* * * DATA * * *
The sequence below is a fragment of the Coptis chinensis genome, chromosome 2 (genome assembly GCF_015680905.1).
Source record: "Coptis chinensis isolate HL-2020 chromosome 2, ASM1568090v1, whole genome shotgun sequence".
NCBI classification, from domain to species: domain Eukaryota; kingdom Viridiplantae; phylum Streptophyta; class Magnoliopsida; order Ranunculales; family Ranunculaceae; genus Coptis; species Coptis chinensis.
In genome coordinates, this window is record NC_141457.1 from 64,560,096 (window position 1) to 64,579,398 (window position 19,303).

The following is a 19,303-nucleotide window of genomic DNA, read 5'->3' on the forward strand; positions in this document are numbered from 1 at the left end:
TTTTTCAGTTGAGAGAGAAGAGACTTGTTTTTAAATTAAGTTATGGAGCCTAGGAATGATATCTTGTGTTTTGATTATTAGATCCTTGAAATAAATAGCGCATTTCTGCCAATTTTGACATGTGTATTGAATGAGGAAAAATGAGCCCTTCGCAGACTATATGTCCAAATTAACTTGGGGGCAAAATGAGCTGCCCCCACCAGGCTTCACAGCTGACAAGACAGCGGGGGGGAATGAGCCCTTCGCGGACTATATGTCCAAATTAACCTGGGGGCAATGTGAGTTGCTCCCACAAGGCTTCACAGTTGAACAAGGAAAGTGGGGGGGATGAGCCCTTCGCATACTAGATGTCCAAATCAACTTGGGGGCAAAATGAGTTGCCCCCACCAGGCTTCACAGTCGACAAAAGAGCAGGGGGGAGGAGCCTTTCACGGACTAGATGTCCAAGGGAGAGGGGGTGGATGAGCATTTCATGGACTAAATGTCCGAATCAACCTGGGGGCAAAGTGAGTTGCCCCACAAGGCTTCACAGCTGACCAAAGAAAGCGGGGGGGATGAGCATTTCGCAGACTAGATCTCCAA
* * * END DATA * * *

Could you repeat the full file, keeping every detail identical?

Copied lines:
The sequence below is a fragment of the Coptis chinensis genome, chromosome 2 (genome assembly GCF_015680905.1).
Source record: "Coptis chinensis isolate HL-2020 chromosome 2, ASM1568090v1, whole genome shotgun sequence".
NCBI classification, from domain to species: domain Eukaryota; kingdom Viridiplantae; phylum Streptophyta; class Magnoliopsida; order Ranunculales; family Ranunculaceae; genus Coptis; species Coptis chinensis.
In genome coordinates, this window is record NC_141457.1 from 64,560,096 (window position 1) to 64,579,398 (window position 19,303).

The following is a 19,303-nucleotide window of genomic DNA, read 5'->3' on the forward strand; positions in this document are numbered from 1 at the left end:
TTTTTCAGTTGAGAGAGAAGAGACTTGTTTTTAAATTAAGTTATGGAGCCTAGGAATGATATCTTGTGTTTTGATTATTAGATCCTTGAAATAAATAGCGCATTTCTGCCAATTTTGACATGTGTATTGAATGAGGAAAAATGAGCCCTTCGCAGACTATATGTCCAAATTAACTTGGGGGCAAAATGAGCTGCCCCCACCAGGCTTCACAGCTGACAAGACAGCGGGGGGGAATGAGCCCTTCGCGGACTATATGTCCAAATTAACCTGGGGGCAATGTGAGTTGCTCCCACAAGGCTTCACAGTTGAACAAGGAAAGTGGGGGGGATGAGCCCTTCGCATACTAGATGTCCAAATCAACTTGGGGGCAAAATGAGTTGCCCCCACCAGGCTTCACAGTCGACAAAAGAGCAGGGGGGAGGAGCCTTTCACGGACTAGATGTCCAAGGGAGAGGGGGTGGATGAGCATTTCATGGACTAAATGTCCGAATCAACCTGGGGGCAAAGTGAGTTGCCCCACAAGGCTTCACAGCTGACCAAAGAAAGCGGGGGGGATGAGCATTTCGCAGACTAGATCTCCAA